Wk 2: Chapters 2 and 3-Conflict Management Coaching: The CINERGY Model

Thank you for your comments and questions regarding the Introduction and Chapter One. It was great to hear from you!

This week we are moving ahead to discuss Chapters Two and Three. Here are some questions and of course, other related questions and comments are always welcome.

Chapter Two:

As you will have read in this chapter, the (Not So) Merry Go Round of Conflict provides a conflict analysis about the trajectory that occurs when we are provoked by another person. By considering the elements sequentially as they are depicted in this construct, it helps people to gain some distance from their conflicts and observe themselves more objectively. It also helps them to stand in the shoes of the other person.

On the basis that you walked yourself through the cycle in the (Not So) Merry Go Round, what are your reflections on this analysis? 

What other elements may add? 

What other analyses have you found useful?

What other comments or questions do you have about this chapter?

Chapter 3:

This chapter considers the types of questions that commonly arise in the inquiry stage and other conversation points that come up in the intake - once coaching is going ahead.

What other questions may people ask - for which you also wish an answer?

What other comments or questions do you have about this chapter?

Looking forward to this week's discussion.

Cinnie and Tammy

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Replies to This Discussion

Hi Andre:

To begin with, I am very appreciative for  your comments and compliments. Thank you.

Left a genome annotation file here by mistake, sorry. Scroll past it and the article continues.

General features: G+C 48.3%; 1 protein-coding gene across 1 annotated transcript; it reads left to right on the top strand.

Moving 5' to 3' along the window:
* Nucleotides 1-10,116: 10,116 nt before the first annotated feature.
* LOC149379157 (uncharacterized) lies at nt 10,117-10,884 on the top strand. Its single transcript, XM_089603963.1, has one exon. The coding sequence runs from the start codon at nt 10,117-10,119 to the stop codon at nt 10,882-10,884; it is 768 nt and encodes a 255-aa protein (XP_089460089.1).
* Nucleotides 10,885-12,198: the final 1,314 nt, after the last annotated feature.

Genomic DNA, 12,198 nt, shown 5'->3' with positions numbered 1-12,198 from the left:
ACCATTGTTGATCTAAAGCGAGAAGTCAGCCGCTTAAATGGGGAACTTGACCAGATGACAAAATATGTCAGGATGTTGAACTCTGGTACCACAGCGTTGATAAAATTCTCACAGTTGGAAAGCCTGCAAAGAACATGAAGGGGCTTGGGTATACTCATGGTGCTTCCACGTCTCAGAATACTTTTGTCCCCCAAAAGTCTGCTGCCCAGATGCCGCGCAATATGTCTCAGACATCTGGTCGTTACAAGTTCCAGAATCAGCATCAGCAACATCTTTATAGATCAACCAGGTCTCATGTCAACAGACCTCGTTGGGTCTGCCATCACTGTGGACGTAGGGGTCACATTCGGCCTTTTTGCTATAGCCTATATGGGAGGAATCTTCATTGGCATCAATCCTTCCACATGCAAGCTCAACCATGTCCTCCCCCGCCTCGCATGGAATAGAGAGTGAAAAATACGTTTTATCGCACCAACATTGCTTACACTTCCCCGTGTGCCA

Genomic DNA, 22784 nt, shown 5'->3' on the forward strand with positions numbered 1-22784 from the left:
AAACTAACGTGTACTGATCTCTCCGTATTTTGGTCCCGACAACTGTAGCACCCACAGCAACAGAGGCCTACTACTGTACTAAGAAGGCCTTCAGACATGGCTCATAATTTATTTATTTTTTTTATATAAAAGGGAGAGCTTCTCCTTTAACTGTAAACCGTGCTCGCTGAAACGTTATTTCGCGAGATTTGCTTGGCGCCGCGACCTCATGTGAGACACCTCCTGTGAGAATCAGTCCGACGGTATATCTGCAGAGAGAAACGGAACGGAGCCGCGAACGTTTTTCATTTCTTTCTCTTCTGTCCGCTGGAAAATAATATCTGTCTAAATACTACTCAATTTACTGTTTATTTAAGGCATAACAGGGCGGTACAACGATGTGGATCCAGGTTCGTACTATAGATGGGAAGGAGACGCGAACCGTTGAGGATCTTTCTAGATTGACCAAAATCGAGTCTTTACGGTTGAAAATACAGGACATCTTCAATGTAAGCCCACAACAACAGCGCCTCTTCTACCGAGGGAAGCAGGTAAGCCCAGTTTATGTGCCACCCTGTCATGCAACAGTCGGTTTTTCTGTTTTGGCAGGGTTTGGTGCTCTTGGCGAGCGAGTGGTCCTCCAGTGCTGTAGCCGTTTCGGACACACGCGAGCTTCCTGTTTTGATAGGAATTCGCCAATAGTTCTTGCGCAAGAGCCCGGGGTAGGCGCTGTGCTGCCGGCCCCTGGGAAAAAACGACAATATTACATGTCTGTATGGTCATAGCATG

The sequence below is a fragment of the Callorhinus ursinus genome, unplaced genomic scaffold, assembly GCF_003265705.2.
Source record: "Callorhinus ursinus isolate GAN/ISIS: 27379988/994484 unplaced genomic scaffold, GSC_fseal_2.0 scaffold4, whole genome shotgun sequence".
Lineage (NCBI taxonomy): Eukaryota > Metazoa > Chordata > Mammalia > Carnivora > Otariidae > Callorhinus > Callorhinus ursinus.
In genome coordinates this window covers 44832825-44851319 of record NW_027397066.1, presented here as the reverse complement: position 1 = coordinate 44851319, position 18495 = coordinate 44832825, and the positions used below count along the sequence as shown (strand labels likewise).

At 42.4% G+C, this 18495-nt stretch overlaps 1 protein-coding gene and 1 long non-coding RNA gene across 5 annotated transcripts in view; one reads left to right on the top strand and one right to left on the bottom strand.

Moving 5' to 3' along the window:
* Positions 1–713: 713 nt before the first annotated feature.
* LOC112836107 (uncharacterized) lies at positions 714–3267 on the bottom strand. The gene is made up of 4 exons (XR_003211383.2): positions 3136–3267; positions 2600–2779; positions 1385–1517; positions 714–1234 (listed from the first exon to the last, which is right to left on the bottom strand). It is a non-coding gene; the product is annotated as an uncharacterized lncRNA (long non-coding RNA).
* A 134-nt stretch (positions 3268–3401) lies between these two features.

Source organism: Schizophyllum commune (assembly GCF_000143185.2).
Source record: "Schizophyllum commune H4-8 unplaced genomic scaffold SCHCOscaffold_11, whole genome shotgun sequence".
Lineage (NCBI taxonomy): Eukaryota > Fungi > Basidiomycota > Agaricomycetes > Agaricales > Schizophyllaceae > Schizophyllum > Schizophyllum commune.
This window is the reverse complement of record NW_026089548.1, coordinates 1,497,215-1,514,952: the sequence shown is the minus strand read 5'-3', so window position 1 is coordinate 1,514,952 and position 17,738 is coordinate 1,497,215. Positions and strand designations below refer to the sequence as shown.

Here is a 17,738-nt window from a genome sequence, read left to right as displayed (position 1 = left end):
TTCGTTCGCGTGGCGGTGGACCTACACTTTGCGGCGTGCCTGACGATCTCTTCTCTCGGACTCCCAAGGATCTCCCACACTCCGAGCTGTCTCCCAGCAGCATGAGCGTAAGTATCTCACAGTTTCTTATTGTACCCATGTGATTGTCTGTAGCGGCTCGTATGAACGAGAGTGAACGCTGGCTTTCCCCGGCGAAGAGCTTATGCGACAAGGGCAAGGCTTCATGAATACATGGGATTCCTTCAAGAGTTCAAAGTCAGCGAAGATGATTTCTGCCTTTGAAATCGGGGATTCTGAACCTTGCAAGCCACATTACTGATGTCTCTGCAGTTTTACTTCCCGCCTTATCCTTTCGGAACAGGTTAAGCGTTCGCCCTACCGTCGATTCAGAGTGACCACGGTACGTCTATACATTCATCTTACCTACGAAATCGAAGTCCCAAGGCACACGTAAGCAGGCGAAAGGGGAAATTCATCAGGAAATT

Chapter 2:

With respect to your comments about the 'boundary' of the Not So Merry Go Round of Conflict, I think  that how I describe  the evolution (or maybe it's the 'evilution' :))  from a conflict to a dispute is not exactly the 'name, blame, claim' framework you refer to.

I suggest that the evolution of interpersonal conflicts to disputes occurs when we experience that the other person has crossed a line for us. That is, we all have boundaries that denote our level of tolerance and there are some behaviors that push us too far and we know longer keep our feelings inside. Sometimes, it is a repeated behaviour  that we have been internally processing and putting up with for a period of time (and then one day we no longer accept it). Whatever that point is- when we externalize our reaction to being pushed - is when the other person is now engaged and gets on his/her own merry go round. That`s what I refer to as the dispute.

 

Chapter 3:

Demonstration:

I don`t have any precedent tapes of a demonstration that I show the client about how coaching works. Rather, I find it`s very useful for the client to have his or her own experience of what it`s like. What Tammy describes is what I do as well.

 

Being mutually suited: